Reflection: One Week of Knowledge ...
Never do I want to be stomped with the mark of inferiority. Never do I want to wake up to the smell of smoke because my house is being terrorized by people who don't like me merely because of the color of my skin. Never do I want to live on the edge, anxious about loosing my life. I, more or less, never want to live that fear because hundreds of years ago this was the typical life for many African Americans. Now, we don't need to live under such fear because certain individuals like Charles Houston, Thurgood Marshall, Emmett Till, Dr. Martin Luther King and many other unnamed souls gave up their life for the struggle to attain freedom and equality amongst the races.
For the past week, I received an insurmountable knowledge from two extraordinary professors that team teach the Civil Rights Movement class at Vassar. Between Professor Collins and Professor Laymon I am able to see two different dimensions of the movement. However, it is up to me to deduce my own conclusions. For instance, the great question that lingers about in all of our minds is “What was the catalyst of the Civil Rights movement?" Everyone gave their own distinctive answers and along the way our professors made us think in a logical approach towards the question. Through out the week, we basically had to follow such routine. For example with the case of Brown vs. Board of Education, Plessey vs. Ferguson, Martin Luther King's whole concept of his dream and the ruthless murder of Emmett Till we discovered that all of these events were not only pivotal to the civil rights movement but to our own lives swell.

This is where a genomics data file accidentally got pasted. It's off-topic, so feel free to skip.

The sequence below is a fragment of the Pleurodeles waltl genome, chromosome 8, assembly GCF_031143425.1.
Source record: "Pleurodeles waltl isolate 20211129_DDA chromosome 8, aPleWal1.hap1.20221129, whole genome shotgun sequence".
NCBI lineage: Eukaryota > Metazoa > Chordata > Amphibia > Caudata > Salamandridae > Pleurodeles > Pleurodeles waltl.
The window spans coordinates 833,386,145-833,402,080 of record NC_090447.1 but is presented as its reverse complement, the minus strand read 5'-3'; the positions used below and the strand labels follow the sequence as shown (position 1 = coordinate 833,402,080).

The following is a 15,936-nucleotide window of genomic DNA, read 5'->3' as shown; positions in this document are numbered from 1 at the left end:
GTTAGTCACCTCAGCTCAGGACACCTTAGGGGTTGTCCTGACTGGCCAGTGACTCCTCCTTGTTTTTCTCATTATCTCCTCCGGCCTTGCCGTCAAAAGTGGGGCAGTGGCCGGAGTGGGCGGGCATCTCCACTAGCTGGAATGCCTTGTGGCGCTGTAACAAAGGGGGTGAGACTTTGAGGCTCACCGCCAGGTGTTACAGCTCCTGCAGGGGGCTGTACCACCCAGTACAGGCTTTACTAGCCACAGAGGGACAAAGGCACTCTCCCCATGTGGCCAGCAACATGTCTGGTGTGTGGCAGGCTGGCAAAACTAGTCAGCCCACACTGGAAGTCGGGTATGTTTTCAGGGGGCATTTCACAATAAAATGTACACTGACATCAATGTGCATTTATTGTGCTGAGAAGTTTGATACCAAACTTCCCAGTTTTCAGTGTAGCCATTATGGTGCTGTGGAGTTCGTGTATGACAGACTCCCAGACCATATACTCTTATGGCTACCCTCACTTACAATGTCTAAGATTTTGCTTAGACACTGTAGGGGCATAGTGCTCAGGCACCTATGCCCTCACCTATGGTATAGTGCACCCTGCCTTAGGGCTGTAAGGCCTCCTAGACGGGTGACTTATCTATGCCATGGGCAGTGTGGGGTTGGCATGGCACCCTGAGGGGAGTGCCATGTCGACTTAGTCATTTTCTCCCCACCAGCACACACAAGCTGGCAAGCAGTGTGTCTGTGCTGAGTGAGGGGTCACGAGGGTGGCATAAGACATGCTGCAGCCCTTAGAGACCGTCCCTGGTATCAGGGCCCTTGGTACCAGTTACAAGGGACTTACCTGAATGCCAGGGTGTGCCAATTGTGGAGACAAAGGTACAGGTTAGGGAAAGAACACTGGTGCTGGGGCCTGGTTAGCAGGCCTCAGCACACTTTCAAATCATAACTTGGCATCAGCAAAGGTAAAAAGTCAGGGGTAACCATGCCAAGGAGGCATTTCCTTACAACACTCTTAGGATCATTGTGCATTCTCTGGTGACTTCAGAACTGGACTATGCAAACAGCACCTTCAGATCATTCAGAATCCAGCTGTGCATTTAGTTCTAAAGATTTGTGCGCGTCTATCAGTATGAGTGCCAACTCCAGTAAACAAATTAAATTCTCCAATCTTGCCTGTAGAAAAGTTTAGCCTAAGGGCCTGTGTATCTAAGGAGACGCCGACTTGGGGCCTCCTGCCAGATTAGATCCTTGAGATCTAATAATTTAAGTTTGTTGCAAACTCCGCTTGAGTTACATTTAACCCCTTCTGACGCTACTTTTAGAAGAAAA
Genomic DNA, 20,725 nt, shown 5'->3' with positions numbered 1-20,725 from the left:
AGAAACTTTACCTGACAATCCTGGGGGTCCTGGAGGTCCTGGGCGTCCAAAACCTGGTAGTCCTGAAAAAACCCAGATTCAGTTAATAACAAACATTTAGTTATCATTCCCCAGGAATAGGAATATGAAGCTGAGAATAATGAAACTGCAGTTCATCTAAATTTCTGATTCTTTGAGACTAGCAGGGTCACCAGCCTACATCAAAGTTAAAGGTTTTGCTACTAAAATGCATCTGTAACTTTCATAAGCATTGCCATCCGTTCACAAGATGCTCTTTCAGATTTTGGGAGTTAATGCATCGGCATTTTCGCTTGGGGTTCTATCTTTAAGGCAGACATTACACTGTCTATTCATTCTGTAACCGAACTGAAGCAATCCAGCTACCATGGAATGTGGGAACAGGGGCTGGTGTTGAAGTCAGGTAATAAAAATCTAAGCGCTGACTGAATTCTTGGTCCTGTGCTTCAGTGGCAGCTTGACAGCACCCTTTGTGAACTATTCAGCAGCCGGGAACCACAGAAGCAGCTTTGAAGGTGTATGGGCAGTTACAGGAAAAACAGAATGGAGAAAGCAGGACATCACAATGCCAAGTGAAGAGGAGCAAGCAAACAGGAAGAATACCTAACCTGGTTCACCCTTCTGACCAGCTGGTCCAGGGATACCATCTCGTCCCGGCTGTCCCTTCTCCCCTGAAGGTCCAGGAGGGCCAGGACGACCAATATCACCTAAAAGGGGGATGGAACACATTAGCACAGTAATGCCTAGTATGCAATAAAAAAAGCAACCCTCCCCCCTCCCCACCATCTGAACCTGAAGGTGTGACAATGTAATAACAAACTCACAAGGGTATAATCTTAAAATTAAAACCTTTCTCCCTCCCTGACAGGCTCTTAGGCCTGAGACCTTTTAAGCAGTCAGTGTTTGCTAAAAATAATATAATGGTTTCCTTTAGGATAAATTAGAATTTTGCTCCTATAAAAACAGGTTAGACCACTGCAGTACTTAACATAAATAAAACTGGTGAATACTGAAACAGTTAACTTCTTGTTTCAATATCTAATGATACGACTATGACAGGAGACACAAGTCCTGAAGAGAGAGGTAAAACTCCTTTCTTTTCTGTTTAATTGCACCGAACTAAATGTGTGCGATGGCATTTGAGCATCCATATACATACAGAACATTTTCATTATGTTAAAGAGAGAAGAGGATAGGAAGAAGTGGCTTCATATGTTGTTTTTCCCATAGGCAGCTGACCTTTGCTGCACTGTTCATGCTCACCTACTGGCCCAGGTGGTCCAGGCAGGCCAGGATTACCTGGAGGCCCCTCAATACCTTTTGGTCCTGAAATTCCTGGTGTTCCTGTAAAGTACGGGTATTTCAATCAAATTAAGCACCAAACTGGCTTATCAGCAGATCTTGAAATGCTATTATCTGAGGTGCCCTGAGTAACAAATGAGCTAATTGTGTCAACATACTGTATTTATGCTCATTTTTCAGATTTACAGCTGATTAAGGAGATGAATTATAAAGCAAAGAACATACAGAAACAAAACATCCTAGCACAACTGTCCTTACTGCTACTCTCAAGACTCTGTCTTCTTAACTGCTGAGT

Not only did we discover the many events that sparked the movement we also had some personal accounts of individuals who suffered the consequences of segregation and racism. We read "Coming of Age in Mississippi", "The Ethics of Jim Crow”, “The Sky is Gray" and amongst other classics that portrayed to us how in this time of struggle they were able to conquer the evils of the South or plunder into a torn asunder.
Overall, this experience was fantastic. Although we had a short amount of time, I would of never believed I would of learned so much.